Great food for thought!

This book does well to take us far back in our history to understand the roots of our not so new punishment and imprisonment system that has now run amok. Chris helps us to think of uur own prejudices and question what we consider to be valid beliefs. More myths busted. More wondering how we will get our society to fix this atrocity that continues every minute, every day.

13 of 14 people found this review helpful

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Thought provoking!

This is not easy to listen to although interesting with excellent storytelling. It makes you question much you have previously thought. It is never boring!

4 of 4 people found this review helpful

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  • R N M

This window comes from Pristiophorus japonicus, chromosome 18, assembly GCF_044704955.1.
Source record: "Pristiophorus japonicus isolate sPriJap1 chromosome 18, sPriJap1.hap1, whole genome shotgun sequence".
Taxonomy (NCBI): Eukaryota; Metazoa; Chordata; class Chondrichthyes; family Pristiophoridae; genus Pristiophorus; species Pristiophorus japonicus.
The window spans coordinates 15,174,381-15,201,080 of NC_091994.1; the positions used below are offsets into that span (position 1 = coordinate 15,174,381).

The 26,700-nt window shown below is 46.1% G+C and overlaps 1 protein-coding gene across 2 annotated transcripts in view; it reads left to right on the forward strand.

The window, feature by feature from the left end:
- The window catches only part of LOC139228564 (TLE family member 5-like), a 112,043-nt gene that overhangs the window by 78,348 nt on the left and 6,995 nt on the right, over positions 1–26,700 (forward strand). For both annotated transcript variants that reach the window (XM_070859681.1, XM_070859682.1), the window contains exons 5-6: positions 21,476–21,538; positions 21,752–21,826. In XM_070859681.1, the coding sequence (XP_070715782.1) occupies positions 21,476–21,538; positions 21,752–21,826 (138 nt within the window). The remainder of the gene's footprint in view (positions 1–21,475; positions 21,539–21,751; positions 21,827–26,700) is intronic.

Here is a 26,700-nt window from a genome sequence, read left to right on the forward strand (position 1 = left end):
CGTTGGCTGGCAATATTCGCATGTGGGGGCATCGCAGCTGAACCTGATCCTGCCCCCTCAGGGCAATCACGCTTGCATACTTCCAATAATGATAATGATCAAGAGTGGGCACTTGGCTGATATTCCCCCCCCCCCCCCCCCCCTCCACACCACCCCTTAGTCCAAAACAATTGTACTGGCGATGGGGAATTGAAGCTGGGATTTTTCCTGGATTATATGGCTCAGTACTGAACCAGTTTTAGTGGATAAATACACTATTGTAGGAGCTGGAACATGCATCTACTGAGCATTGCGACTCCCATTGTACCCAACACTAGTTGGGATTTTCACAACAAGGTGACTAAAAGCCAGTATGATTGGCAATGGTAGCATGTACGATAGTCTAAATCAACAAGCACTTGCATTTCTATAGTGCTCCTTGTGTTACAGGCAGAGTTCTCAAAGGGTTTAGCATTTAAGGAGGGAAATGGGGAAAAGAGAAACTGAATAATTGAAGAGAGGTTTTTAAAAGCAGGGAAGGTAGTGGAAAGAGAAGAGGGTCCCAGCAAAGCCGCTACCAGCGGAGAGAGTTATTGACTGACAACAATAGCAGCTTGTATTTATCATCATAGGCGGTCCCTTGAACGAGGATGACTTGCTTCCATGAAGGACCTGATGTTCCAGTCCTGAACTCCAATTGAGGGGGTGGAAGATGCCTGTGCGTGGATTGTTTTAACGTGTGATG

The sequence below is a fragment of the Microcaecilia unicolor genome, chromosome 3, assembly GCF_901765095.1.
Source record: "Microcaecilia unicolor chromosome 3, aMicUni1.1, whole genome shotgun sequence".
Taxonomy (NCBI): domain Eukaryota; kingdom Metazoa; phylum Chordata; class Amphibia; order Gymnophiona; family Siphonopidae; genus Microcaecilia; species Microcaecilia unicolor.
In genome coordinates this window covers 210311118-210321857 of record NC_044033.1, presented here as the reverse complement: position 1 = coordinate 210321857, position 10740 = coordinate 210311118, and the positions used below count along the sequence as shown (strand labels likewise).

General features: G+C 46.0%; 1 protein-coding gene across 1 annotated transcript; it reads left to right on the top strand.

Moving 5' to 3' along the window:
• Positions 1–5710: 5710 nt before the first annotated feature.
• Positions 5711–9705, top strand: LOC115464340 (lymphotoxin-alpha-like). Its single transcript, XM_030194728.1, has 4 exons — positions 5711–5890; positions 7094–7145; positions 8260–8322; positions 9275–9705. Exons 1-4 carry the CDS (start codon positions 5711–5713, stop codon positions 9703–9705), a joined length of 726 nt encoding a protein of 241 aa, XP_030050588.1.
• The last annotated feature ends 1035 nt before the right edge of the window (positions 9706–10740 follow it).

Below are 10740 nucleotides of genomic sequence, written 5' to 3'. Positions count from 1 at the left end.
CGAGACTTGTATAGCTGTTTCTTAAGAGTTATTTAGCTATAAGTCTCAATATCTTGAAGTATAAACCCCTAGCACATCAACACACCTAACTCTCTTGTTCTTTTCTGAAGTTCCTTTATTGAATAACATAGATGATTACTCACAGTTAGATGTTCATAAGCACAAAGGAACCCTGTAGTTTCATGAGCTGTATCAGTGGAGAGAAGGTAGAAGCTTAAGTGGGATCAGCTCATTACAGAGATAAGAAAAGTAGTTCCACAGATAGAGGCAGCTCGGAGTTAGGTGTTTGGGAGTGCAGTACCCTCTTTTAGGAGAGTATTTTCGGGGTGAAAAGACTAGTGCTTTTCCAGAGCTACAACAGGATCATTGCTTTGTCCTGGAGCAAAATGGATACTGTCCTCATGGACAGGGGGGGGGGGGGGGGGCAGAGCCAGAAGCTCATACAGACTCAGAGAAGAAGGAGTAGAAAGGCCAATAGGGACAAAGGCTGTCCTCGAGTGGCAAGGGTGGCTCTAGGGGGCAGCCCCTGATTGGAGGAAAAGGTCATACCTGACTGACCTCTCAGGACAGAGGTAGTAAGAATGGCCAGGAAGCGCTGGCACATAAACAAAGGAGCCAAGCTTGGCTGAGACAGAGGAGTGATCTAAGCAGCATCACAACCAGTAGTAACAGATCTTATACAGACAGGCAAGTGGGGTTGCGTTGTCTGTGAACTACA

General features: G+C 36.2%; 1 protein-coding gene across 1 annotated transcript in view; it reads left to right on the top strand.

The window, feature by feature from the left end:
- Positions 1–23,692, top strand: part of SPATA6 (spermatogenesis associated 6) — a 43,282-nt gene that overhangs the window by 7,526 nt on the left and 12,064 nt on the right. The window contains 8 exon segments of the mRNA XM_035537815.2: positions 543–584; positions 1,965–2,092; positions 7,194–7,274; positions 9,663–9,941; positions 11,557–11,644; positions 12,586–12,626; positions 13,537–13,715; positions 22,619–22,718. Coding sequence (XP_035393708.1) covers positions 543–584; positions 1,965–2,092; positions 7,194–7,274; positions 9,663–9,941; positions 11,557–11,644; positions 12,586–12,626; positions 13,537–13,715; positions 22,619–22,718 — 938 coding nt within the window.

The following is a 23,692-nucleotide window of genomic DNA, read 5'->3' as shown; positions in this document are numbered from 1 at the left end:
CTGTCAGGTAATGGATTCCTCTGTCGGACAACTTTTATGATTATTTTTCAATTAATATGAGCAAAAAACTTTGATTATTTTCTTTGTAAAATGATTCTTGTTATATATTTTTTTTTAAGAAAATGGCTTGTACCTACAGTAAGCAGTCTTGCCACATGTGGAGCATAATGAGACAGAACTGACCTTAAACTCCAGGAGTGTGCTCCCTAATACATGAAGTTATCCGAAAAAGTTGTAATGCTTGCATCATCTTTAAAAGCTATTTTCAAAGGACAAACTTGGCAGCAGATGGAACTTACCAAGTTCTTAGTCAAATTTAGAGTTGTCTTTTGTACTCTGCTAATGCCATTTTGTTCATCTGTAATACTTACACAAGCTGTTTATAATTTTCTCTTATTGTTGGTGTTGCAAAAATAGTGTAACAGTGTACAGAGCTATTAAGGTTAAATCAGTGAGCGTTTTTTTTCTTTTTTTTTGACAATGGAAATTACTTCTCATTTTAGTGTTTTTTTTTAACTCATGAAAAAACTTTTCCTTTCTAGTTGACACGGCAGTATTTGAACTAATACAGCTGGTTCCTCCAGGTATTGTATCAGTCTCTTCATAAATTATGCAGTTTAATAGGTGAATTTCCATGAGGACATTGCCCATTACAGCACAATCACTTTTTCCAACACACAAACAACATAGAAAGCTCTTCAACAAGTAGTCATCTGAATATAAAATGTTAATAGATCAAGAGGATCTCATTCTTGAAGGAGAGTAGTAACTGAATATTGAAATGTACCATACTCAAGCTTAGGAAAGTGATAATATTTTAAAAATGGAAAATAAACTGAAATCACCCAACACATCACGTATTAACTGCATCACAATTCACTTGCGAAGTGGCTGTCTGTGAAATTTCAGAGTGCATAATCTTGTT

• Norwood MA
  • 03-23-17

brilliantly written.

I loved how he was able to connected the dots between the past colonial rule with the present and it's eye opening. I'm a huge fan of Chris Hayes and his passion and brilliance comes through in this book. His coverage and analysis of the events in Ferguson and the death of Michael Brown, Freddy Gray, Tamir Rice is spectacular.

8 of 9 people found this review helpful

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Eye opening to say the least.

If you care about; social justice, history, economics, politics, governance and media this book and his reading of it will captivate you.

3 of 3 people found this review helpful

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A Powerful Essay for All to Read!

Chris Hayes 'A Colony in a Nation' coupled with Michelle Alexander's 'The New Jim Crow' provide wonderfully analytical look at law & order in America. While carefully detailing how the huge economic divide treats each. A must read!!

9 of 11 people found this review helpful

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you guys Chris Hayes does voices

the book was great and well researched yada yada yada. you get to hear Chris Hayes do voices. It's pretty damn funny.

2 of 2 people found this review helpful

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Surprisingly Good